Overage payment trigger vs Implementable development consent
London & Ilford Ltd v Sovereign Property Holdings Ltd  EWCA Civ 1618
The above mentioned case, decided in October 2018, highlighted the importance of seeking specialist advice when drafting overage agreements. The judgment related to an appeal made by a developer further to an earlier summary judgment (which decided against the developer’s argument) on the interpretation of the meaning of a “trigger” within an overage agreement.
Overage agreements are used when a seller wants to sell a property but wishes to retain a share of the benefit of any increase in value of the property which is realised after the property is sold (this is commonly done if there is an expectation that the land may be developed or planning permission granted in future).
A trigger for payment of the share is usually agreed between the parties at the earlier stages of negotiations and documented within the overage agreement.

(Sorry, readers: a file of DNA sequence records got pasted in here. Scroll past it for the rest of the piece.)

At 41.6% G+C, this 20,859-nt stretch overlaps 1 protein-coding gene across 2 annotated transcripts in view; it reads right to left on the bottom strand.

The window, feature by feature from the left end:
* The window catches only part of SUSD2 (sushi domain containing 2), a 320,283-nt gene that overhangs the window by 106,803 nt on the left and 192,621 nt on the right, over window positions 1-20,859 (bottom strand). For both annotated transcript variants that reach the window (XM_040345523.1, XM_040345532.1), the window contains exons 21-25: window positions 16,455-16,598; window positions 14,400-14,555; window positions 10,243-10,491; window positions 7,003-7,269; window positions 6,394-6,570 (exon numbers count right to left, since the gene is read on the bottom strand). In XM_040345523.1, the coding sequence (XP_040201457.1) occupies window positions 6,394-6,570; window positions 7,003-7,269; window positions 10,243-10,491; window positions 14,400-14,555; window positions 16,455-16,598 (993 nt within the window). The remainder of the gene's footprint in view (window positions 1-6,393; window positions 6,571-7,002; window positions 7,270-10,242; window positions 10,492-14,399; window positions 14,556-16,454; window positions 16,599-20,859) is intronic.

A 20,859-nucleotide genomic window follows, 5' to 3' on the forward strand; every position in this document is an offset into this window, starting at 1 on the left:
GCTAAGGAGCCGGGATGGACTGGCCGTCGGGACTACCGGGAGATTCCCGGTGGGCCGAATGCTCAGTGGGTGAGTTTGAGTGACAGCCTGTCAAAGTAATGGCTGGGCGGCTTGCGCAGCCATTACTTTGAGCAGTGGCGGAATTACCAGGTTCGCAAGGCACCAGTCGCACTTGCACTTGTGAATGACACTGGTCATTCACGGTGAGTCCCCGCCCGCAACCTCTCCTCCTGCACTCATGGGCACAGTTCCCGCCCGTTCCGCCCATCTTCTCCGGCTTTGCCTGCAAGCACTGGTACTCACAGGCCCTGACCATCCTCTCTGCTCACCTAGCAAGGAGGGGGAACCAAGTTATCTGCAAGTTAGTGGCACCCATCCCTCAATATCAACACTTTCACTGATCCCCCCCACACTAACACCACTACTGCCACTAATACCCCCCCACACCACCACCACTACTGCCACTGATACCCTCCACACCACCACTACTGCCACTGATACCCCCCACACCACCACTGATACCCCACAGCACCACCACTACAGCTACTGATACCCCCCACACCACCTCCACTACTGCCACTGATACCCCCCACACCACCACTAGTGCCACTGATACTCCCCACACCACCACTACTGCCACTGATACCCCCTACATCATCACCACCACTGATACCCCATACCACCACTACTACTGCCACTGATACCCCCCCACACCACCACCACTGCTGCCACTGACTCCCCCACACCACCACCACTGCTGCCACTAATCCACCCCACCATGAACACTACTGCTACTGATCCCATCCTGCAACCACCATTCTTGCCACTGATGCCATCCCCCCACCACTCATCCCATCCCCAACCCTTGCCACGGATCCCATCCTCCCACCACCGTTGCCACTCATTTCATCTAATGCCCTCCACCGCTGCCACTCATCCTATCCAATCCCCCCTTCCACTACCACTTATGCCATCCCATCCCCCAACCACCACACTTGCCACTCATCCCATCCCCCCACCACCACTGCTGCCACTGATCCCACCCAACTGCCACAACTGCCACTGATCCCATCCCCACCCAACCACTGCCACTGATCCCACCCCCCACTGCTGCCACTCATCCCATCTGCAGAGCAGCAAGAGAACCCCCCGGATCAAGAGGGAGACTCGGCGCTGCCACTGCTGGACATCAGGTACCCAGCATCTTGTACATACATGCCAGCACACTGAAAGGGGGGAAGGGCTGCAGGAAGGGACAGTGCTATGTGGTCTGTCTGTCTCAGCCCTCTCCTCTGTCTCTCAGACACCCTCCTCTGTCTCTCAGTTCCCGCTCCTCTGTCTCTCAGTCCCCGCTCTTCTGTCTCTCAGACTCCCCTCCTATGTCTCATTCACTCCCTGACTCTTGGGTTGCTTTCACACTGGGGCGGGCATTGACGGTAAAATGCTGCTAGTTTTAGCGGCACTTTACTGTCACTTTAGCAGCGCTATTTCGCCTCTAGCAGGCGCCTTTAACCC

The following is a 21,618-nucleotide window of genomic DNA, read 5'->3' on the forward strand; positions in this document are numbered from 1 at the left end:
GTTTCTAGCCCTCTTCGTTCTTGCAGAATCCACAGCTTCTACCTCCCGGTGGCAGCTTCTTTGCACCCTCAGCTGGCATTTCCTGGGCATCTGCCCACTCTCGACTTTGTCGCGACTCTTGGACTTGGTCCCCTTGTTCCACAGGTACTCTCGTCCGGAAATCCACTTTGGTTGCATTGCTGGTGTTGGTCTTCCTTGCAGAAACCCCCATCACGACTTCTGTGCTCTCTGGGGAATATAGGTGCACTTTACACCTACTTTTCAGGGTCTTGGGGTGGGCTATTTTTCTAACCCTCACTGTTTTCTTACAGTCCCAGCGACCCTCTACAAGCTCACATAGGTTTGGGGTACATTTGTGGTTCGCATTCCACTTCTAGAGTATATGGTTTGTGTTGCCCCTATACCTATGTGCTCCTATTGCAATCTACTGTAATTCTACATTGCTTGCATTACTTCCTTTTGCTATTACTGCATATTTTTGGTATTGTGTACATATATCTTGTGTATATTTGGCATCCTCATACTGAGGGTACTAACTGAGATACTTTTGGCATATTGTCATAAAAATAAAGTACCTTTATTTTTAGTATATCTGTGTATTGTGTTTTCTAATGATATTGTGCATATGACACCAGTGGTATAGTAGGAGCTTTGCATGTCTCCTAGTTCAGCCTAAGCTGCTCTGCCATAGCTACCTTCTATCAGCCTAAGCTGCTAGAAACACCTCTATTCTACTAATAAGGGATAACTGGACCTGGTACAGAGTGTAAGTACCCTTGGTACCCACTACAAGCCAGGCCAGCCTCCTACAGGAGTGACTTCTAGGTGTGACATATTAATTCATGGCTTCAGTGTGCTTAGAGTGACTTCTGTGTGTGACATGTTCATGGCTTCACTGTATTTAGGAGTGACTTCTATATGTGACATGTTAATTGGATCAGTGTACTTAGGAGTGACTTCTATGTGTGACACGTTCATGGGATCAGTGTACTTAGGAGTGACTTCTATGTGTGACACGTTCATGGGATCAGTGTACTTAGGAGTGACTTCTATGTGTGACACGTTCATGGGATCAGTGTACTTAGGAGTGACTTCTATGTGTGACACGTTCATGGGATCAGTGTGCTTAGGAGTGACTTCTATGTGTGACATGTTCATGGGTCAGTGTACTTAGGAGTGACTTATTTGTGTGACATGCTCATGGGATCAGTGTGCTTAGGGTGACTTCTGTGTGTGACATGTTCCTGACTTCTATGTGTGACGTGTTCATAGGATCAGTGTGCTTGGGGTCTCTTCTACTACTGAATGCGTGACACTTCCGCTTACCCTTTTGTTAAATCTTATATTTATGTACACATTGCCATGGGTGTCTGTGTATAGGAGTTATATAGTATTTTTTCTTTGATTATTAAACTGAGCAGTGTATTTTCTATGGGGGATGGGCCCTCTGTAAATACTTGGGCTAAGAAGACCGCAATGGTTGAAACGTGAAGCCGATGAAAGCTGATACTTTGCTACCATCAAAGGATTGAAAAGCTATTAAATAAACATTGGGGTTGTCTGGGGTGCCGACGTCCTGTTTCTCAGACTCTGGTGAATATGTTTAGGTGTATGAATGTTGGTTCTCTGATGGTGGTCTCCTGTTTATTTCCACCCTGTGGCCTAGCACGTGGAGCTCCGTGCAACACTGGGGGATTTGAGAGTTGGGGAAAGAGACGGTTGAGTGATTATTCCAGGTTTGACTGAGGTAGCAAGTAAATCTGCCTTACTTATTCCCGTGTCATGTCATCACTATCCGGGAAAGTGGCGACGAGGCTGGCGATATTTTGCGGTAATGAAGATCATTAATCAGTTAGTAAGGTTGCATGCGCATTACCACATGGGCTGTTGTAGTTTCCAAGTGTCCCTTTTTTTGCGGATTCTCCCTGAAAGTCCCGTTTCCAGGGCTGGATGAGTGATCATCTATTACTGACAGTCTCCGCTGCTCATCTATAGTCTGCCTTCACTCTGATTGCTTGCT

In this particular case there was a trigger which occurred when the developer received prior approval from the local planning authority under the Permitted Development Order for the development (it related to a conversion of the property from offices to residential units). It transpired that the developer had not been able to obtain building regulations approval and therefore could not complete the development as originally intended.
The developer refused to pay the overage payment arguing that the intention behind the overage agreement was for there to be an agreed payment in exchange for a commercially valuable benefit obtained by the developer; until the property was lawfully built it would not have achieved the increase in value and therefore the benefit.
The Court of Appeal dismissed the appeal and held that the trigger was clearly worded so as to relate to change of use (planning permission) rather than achieving satisfactory consents relating to building regulations. The requirements for planning and building regulation approval were highlighted as two distinct regimes.
It is therefore imperative that an overage trigger reflects the intention of the parties and refers to the actual implementation of the development, to save a developer having to hand over the overage payment without any increase value in the property to show for it.